, 2022-06-26 12:26:35,
Whether or not someone agrees with Church teaching on IVF, this legislation is a step in the right direction.
There are a number of long-term problems that can arise from the use of IVF, and one of the biggest is the use of “anonymous” sperm and egg donors. Some new legislation in Colorado is aimed at preventing some of these problems.
The USCCB explains how problematic these anonymous donations can become.
Not infrequently, “donor” eggs or sperm are used. This means that the genetic father or mother of the child could well be someone from outside the marriage. This can create a confusing situation for the child later, when he or she learns that one parent raising him or her is not actually the biological parent. In fact, the identity of the “donor,” whether of egg or sperm, may never be known, depriving the child of an awareness of his or her own lineage. This can mean a lack of knowledge of health problems or dispositions toward health problems which could be inherited. It could lead to half brothers and sisters marrying one another, because neither knew that the sperm which engendered their lives came from the same “donor.”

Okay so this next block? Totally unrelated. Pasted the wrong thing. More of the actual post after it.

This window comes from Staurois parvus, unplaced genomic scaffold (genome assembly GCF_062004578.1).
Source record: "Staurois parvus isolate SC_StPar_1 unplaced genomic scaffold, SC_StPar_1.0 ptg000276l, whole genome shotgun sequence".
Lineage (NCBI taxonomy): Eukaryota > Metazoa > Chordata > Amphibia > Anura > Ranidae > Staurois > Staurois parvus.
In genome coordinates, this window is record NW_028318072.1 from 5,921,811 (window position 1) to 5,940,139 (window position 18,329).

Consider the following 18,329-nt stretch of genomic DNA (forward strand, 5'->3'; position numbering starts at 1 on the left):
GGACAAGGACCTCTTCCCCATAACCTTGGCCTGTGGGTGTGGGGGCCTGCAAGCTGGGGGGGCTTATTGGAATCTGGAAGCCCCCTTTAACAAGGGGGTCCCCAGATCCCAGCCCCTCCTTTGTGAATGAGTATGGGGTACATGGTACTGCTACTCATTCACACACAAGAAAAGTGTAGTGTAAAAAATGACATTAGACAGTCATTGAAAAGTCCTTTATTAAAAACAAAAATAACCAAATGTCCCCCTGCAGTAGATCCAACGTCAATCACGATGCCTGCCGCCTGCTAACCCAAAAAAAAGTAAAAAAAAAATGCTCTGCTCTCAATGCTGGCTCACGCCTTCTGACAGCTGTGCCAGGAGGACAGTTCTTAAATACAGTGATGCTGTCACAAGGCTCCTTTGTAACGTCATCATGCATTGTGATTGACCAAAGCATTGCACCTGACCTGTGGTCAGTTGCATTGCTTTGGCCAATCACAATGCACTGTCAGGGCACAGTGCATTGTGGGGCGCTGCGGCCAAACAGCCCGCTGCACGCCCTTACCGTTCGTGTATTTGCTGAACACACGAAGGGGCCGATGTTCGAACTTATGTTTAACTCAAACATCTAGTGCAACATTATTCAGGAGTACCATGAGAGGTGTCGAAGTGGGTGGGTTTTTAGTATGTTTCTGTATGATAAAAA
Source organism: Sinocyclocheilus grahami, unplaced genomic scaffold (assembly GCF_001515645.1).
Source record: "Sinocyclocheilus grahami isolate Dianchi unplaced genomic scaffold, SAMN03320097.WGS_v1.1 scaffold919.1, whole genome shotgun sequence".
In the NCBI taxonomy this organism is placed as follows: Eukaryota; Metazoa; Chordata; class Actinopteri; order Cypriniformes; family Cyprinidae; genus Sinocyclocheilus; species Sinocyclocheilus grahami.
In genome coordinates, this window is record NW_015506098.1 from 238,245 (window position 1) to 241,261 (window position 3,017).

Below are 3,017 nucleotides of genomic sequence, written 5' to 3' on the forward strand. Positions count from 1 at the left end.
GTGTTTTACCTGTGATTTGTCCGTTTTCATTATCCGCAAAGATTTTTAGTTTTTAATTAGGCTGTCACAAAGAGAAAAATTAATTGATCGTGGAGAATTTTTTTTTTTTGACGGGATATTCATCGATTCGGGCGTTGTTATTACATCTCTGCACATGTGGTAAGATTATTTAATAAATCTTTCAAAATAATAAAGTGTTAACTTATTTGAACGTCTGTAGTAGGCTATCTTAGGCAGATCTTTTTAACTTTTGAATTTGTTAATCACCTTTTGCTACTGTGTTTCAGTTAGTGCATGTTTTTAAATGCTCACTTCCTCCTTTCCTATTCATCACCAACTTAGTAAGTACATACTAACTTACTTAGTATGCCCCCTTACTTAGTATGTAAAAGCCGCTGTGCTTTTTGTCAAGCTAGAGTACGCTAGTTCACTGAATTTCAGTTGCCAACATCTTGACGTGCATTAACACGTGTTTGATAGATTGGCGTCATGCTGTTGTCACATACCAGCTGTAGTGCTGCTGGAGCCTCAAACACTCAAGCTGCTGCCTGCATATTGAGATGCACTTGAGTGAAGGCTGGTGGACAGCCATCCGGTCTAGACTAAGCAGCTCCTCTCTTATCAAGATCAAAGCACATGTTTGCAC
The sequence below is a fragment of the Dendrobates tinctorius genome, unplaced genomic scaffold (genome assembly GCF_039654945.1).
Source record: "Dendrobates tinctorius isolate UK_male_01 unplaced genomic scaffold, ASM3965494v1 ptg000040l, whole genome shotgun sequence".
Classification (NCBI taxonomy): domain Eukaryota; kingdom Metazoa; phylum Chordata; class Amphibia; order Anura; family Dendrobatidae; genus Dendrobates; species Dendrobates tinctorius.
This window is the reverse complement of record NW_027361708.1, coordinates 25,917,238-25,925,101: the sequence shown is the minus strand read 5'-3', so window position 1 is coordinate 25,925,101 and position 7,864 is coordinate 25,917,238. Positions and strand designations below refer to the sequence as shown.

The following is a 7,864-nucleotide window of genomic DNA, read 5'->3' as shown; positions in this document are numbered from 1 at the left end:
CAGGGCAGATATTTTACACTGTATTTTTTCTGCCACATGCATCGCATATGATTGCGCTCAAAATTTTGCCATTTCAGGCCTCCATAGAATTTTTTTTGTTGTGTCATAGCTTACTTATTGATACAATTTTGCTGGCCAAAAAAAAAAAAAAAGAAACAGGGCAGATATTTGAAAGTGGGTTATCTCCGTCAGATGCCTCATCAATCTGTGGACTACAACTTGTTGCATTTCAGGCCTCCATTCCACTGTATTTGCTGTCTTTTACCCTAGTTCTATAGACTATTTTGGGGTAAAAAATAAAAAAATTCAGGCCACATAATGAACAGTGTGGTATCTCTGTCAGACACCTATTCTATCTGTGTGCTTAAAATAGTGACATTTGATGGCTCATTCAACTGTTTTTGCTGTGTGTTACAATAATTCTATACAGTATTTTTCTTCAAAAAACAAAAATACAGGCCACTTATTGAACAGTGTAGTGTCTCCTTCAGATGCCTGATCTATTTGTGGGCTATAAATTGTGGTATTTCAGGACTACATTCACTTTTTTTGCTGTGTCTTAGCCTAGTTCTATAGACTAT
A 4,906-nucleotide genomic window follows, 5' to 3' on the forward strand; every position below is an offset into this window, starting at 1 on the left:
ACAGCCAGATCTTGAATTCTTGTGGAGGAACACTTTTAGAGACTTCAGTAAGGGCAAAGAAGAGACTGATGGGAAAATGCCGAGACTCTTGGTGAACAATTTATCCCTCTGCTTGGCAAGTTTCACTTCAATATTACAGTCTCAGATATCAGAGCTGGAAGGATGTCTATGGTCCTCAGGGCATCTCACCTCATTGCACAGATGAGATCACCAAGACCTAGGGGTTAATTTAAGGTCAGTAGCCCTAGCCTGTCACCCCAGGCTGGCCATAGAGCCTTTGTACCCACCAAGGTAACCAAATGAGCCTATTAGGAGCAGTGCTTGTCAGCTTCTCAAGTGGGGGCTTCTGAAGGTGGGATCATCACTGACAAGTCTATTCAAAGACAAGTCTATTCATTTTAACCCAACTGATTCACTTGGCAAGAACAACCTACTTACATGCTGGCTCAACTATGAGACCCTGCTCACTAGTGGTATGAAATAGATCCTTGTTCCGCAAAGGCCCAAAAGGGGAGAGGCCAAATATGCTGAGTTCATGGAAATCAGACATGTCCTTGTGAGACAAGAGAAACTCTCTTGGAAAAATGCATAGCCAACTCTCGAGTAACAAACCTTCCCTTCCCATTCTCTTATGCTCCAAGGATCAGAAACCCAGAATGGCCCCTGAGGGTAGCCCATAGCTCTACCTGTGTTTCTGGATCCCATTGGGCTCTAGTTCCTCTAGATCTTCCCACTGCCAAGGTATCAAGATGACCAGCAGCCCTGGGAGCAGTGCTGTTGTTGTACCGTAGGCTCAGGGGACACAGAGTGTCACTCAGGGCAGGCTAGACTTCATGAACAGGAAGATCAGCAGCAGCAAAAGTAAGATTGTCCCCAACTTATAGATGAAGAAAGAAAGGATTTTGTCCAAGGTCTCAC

Such a scenario may sound far-fetched, but there have been numerous real-life examples of donor doctors who fathered hundreds of children without any of the children knowing. This devastating scenario has also happened to couples who accidentally marry a half-sibling.
It’s a heavy burden on these children to be deprived of knowing half of their lineage and heredity. And keeping the secret is increasingly a moot point anyway, in this age of at-home DNA testing. Even if a donor intended to remain anonymous, a child with a test kit can find out an awful lot about them anyway.
This only one of many reasons that the Church teaches that…
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